The annual insurance premium takes the place of private mortgage insurance (PMI), which you have to pay on conventional mortgages when you put less than 20 percent down. However, it tends to be more expensive. Whereas PMI is typically about 0.5 percent of your loan balance (annual charge) on a 30-year fixed-rate mortgage, the FHA annual mortgage insurance premium on the same loan is either 1.15 percent on mortgages with 5 percent down or less, or 1.10 percent for 30-year loans with more than 5 percent down.

On 15-year fixed-rate mortgages, the annual FHA premium is either 0.50 percent for mortgages with 10 percent down or less, or 0.25 percent for loans with more than 10 percent down.

The annual insurance premium effectively increases the interest rate you pay, because they're both assessed as an annual percentage of your loan balance. So if you've got a 30-year mortgage at 4.75 percent, and are paying a 1.15 percent insurance premium, you're basically paying a combined rate of 5.90 percent.

The good news is that the insurance premium is cancelled once you reach a loan-to-value ratio of 78 percent (22 percent equity) or after five years, whichever comes last.

How much can I borrow?


Currently, the maximum you can borrow with an FHA mortgage is $271,500 in most of the country. In certain high-value areas - about one-fifth of U.S. counties - the loan limit currently goes as high as $729,750 - it's based on median property values. As of Oct. 1, 2011, however, the maximum limit is scheduled to drop to $625,500 and many high-value counties will see their maximums cut even further. The $271,500 standard limit will remain in place.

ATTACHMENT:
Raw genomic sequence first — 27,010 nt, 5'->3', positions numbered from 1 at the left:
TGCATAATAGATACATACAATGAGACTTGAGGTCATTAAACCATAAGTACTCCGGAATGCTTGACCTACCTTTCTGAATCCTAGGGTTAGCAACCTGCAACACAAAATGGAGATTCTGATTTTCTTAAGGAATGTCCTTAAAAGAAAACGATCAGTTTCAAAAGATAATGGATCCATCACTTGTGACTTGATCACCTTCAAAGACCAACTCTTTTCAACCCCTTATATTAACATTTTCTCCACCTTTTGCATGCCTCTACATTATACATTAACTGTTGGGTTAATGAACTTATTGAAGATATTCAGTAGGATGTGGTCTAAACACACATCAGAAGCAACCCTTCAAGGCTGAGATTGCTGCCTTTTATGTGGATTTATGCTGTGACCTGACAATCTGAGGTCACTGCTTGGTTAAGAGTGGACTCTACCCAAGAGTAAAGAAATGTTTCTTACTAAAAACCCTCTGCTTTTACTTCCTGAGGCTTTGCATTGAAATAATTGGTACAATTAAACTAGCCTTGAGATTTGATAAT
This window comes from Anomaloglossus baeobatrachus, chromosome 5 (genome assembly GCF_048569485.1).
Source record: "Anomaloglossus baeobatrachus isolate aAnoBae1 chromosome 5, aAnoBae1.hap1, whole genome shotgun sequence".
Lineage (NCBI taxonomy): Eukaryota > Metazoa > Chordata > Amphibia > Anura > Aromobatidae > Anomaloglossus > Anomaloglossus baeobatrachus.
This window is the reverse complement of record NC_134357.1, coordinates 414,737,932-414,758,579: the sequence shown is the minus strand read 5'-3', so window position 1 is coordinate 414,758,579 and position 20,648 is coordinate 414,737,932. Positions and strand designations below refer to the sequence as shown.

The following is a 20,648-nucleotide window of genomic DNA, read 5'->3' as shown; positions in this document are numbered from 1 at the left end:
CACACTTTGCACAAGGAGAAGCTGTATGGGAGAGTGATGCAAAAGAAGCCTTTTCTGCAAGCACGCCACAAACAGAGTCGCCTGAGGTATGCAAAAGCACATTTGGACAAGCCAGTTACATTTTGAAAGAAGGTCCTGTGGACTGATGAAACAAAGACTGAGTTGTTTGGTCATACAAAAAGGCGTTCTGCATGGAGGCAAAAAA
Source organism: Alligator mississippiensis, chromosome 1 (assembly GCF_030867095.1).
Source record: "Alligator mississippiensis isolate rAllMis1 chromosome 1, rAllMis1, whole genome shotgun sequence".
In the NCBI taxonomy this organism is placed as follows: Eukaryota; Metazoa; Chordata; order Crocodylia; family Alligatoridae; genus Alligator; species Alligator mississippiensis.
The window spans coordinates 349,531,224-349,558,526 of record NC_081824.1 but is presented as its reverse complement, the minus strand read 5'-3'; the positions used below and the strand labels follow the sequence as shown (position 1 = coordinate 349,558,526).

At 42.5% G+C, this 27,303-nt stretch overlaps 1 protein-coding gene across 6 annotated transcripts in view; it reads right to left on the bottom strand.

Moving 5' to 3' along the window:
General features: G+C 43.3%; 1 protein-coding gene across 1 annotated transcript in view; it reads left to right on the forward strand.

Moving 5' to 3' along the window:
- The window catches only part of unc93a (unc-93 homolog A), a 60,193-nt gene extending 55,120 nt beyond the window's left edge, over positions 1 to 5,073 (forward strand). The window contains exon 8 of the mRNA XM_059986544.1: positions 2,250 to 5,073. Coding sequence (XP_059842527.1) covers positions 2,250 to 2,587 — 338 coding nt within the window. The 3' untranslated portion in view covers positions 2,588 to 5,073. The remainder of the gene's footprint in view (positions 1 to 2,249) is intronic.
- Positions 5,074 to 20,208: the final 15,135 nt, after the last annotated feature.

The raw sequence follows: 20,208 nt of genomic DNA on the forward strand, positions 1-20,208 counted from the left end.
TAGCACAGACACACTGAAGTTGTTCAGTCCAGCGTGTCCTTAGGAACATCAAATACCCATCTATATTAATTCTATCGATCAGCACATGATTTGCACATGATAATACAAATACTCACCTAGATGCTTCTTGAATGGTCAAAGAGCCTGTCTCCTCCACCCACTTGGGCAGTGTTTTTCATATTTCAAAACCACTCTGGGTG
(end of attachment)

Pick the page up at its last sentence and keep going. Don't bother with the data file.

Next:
What sort of credit do I need?


Officially, you can obtain an FHA mortgage with a FICO credit score as low as 500. Keep in mind, however, that's the FHA minimum - the individual lenders who actually make the loans often demand a score of at least 620-640. If you're below that, you might consider working with a mortgage broker to find a lender who's willing to lend to you, or waiting until your credit improves.

Remember, just like with a conventional mortgage, a lower credit score means you'll have to pay a higher interest rate, so you might want to work on improving your credit for a year or two before seeking a mortgage.

Other credit requirements are fairly borrower-friendly. You must not have had a foreclosure or deed-in-lieu sale within the past three years, a Chapter 7 bankruptcy in the past two years, or a Chapter 13 bankruptcy in the past year. Exceptions may be made for extenuating circumstances. Again, remember that these are FHA minimum standards and individual lenders may not be quite so accommodating.

Are there other benefits?


One of the great things about an FHA mortgage is that they're easy to refinance if mortgage rates drop. As long as you're current on your payments, you can qualify for an FHA Streamlined Refinance without the need for an appraisal, credit check or income documentation. It's nearly automatic. However, there are fees involved and you cannot take cash out of the transaction. If you need to do a cash-out refinance, you can apply for a standard FHA refinance of your mortgage.

If you're buying a fixer-upper, you can also borrow the money you need for repairs or renovations through a HUD 203(k) loan and have it rolled into the purchase mortgage, with the amount available to borrow based on the estimated improved value of the home. They don't just hand you the money, however - the program does include certain stipulations to ensure the funds are used for improvements.

    Published on December 7, 2013